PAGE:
Take me home
CDi3.FTe plunger lift + FlyportPro test page. Channel normally updates every 5 minutes. Updated ???, Switching is ???, Actuator is ???
Links: Access to FlyportPro Hardware (external) and (internal) requires login ("admin", "password") and Highstock Chart with History
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Functional IoT System Description
System Overview

Publishing numbers on the internet is a relatively easy task these days, this project will instead focus on controlling the CDi3.FTe controller through CDiComm, its native application software, as well as publish numbers on the internet. The system offers data redundancy as the numbers are recorded at the ThinkSpeak server as well as in the controller non-volatile memory.

This example IoT system is centered around the FlyportPro module. The module is always connected wirelessly to the router and thus to the internet. When a predetermined interval has elapsed, 5 minutes in this application, it will connect through the charger to the CDi3.FTe controller, get a list of values, and then through the wireless router connection update the ThingSpeak server. Users, through the browser html pages can request data from the ThingSpeak server at any time. An example "dashboard" page has been setup, it charts data from two Flyports: http://www.singlechips.com/html/DD1.shtml.

An additional function is to publish web pages through which the user can interact with the hardware. The tablet on top-left in the picture is displaying such a page. In order for these pages to be accessible from outside the local network, the router/modem WAN IP must be known, but most ISPs change those frequently, so if your ISP does not provide you with a static IP address, Dynamic DNS, DDNS, services must be used. In this case the FlyportPro occupies local IP at Port 8080. Dynamic DNS turns this local IP into mapleisland.dyndns.biz:8080. The external link to the hardware is here: http://mapleisland.dyndns.biz:8080/html/flyproi.htm. Login is required, use "admin" and "password" for now.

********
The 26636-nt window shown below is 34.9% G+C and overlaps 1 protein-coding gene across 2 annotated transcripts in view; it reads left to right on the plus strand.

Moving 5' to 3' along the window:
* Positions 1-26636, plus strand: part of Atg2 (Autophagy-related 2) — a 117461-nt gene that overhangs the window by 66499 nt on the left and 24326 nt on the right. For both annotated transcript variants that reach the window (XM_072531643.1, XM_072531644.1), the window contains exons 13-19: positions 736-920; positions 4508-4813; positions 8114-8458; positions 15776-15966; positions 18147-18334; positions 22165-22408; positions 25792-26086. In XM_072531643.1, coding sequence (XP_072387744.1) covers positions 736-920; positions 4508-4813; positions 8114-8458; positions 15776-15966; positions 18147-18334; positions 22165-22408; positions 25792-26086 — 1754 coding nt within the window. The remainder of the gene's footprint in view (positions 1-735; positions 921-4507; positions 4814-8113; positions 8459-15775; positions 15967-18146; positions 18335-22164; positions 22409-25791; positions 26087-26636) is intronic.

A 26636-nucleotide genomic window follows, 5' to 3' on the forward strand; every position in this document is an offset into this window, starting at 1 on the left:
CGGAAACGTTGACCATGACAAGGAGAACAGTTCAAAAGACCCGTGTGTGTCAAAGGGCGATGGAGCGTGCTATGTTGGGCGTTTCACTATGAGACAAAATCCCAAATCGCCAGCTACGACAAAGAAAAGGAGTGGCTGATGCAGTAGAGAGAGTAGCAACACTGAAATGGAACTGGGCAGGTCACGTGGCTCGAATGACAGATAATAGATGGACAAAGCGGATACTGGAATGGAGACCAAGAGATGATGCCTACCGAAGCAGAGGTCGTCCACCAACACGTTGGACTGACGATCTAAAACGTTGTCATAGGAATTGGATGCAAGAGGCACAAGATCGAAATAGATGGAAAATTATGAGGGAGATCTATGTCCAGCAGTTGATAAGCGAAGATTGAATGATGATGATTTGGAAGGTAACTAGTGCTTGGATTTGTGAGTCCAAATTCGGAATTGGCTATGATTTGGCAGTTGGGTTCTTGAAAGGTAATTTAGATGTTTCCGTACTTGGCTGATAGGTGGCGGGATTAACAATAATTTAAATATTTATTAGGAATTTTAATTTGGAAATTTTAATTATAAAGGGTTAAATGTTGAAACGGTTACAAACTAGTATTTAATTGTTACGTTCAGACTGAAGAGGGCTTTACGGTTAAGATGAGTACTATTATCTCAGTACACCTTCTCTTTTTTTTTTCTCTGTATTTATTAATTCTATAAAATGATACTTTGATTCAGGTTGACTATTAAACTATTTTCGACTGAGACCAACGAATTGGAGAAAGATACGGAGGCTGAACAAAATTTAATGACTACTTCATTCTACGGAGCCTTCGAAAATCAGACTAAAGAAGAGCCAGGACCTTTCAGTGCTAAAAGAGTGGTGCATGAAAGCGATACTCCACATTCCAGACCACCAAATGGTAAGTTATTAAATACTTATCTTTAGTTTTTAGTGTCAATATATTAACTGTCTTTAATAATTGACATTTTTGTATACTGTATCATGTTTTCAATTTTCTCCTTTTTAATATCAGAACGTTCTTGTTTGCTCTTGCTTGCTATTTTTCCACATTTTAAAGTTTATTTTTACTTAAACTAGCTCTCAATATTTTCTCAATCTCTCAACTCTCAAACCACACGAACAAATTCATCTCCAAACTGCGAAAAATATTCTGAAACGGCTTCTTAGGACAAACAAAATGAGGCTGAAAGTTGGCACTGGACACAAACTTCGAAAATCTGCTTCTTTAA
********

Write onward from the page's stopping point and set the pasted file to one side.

The charger is always in one of two states, trickle charge or high charge. The high charge cycle lasts up to four hours if the batteries need the charge, but if the charge controller detects a charge termination condition it will drop out of high charge mode and go back to trickle mode. Another function of the FlyportPro that should be mentioned here is it can put the charger in high-current mode charging when an interval has expired, curently 8 hours.

So in this example the green path that ends at the ThingSpeak server and the red path that ends at the tablet are always available.

Increasing Complexity - Add a TCP Ethernet to Serial Bridge
System Overview